Fatman Review: Mel Gibson’s Gun Toting Chris Kringle Still Loves Toys for Tots!
In Fatman, Mel Gibson stars as Chris—whose last name is yes, Kringle. Now, Gibson’s Santa is unlike any Claus that Hollywood history has ever produced.
That’s a good thing because a bratty kid Billy Wenan (Chance Hurstfield) has hired a hitman (Walton Goggins) to take him out for gifting him a lump of coal (it was so deserved).
All that shooting at empty cans that Chris does in the name of stress relief will come in handy. When Goggins’ so-called “Skinny Man” comes calling, armed for a small revolution, it’s a high-noon moment right out of the best Westerns.
Eshom Nelms and Ian Nelms directed the flick and also penned the screenplay. It is a film that never takes itself seriously. Yet all of its players do, and that works brilliantly for the tonal resonance of Fatman.
Even Marianne Jean-Baptiste’s Ruth, aka Mrs. Claus, is a Santa’s wife in a world where Fatman is a target. Sure, she bakes cookies that are the envy of the world’s bakery aficionados. But Ruth is a no-nonsense wife who keeps her husband’s moods and accomplishments in check.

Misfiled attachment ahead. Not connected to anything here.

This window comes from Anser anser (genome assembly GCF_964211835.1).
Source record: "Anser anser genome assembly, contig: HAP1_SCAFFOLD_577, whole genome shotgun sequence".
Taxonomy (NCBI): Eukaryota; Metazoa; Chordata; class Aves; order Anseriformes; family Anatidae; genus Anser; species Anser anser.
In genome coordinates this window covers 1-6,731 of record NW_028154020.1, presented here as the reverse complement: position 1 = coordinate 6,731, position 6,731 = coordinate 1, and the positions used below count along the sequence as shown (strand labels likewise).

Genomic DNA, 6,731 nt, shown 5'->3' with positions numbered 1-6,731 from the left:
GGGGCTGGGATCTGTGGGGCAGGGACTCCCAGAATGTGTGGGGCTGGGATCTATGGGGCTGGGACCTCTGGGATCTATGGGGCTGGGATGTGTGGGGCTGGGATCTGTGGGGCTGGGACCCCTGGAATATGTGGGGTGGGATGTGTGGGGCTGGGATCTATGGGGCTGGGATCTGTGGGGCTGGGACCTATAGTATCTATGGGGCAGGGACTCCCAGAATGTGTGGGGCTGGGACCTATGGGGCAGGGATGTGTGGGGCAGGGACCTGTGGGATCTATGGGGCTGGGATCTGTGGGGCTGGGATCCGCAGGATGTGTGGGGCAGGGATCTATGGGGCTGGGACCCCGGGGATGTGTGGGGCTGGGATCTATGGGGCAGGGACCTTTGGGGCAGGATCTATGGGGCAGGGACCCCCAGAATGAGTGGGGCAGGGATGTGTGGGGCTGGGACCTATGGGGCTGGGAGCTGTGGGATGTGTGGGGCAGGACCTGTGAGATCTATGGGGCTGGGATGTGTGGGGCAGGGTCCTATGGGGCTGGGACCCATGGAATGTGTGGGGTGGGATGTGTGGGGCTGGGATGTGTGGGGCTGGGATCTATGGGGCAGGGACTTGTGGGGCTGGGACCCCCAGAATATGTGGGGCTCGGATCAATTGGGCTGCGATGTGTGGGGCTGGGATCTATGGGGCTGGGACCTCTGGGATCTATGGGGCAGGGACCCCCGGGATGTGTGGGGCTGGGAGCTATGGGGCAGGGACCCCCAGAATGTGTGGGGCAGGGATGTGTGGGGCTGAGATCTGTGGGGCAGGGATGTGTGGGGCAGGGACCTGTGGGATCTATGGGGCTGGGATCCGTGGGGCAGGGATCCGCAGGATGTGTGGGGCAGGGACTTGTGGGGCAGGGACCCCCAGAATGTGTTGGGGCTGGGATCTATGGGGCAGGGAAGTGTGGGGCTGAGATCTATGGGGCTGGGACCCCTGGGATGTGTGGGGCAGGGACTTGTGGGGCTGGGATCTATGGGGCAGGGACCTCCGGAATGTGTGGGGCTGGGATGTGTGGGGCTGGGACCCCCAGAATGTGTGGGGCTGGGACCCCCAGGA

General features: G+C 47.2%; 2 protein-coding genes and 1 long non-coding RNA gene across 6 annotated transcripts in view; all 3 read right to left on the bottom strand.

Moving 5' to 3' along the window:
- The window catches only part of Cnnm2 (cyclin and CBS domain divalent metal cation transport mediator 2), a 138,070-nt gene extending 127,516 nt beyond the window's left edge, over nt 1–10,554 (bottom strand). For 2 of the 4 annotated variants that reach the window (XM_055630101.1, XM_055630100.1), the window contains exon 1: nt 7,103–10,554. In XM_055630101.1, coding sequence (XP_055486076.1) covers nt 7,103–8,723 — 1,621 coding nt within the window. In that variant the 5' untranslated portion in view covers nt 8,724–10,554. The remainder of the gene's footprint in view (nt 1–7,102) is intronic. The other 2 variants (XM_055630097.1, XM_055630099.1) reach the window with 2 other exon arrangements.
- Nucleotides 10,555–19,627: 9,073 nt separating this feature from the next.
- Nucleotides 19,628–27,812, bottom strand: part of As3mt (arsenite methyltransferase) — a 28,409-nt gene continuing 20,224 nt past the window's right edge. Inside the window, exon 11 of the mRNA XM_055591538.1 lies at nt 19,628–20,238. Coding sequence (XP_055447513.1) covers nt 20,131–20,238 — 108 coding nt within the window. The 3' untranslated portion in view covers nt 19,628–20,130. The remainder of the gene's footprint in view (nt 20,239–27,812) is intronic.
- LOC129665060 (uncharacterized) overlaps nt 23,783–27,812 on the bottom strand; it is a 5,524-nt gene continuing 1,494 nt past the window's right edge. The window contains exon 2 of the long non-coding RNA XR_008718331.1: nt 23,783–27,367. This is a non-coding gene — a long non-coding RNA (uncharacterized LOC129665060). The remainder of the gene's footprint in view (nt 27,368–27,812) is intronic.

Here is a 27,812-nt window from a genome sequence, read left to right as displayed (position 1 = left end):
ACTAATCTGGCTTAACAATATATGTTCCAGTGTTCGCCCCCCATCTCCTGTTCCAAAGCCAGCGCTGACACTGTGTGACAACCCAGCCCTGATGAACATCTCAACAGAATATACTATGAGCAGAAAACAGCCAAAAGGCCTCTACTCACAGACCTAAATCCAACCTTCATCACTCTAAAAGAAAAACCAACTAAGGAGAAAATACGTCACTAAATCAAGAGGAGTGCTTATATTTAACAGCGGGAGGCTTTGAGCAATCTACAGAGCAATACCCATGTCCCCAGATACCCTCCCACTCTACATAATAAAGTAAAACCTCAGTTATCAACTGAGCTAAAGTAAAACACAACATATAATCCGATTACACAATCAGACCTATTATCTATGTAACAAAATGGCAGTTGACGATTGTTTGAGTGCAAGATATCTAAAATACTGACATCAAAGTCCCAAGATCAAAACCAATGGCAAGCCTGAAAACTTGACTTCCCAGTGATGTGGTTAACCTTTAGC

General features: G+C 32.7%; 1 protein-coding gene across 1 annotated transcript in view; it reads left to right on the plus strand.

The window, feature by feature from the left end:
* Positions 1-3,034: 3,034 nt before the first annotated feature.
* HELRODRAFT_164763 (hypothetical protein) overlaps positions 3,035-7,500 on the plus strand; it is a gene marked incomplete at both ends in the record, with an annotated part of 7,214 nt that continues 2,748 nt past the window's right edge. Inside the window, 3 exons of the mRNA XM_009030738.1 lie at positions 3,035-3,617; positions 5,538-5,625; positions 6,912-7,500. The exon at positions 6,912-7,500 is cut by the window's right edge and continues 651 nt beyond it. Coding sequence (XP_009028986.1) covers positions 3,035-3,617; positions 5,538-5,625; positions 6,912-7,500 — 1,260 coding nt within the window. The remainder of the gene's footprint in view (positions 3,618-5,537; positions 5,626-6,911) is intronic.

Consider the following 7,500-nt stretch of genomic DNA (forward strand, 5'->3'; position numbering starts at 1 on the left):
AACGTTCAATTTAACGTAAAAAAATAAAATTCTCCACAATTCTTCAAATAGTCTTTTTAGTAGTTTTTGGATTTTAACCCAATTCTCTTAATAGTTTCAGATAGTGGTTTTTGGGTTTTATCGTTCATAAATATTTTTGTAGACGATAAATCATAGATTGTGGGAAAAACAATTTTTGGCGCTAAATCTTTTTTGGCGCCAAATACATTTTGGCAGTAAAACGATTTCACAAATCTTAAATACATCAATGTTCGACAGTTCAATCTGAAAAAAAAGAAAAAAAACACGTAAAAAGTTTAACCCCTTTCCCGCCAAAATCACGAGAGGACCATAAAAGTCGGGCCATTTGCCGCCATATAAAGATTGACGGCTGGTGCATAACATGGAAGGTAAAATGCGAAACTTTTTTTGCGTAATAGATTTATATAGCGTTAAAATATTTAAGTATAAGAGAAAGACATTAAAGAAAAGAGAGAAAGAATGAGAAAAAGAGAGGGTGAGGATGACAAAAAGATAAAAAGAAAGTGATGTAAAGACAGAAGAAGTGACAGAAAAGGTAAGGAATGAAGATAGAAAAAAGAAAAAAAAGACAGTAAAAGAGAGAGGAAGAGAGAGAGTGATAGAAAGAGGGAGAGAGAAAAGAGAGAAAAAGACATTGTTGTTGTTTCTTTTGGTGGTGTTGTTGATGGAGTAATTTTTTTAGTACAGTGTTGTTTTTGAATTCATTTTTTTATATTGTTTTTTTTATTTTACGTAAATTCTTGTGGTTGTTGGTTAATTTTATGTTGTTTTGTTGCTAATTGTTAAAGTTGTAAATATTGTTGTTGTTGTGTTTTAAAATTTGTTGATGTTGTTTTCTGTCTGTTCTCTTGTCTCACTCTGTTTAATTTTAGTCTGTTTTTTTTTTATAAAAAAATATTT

They have been at this for decades, but there is something unique about this particular year. Actually, it has been building for several laps around the sun.
Children are seemingly getting worse. It’s not just Billy and his hiring of the Skinny Man to intimidate a classmate into forfeiting the science competition. Their North Pole operation is hanging by a thread.
The U.S. government subsidizes Chris’ work, and since demand for Santa’s toys has been steadily going down (what with those “bad” kids growing in number), even though their costs have gone up, their incoming income has halved.
The morning after Christmas, the U.S. military descends on Chris’ snowy landscape. Since money is tight, he signed a deal with the Pentagon to turn Santa’s assembly line into an arm of the military industrial complex for two months to help pay the bills.
The elves effortlessly make the change, but it doesn’t sit right with Chris.
As the Nelms brothers lay out their tale, it is ever-building towards something big, a showdown if you will. Smartly, filmmakers have laid out a number of plotlines that stem off of the primary Chris versus Skinny Man drama.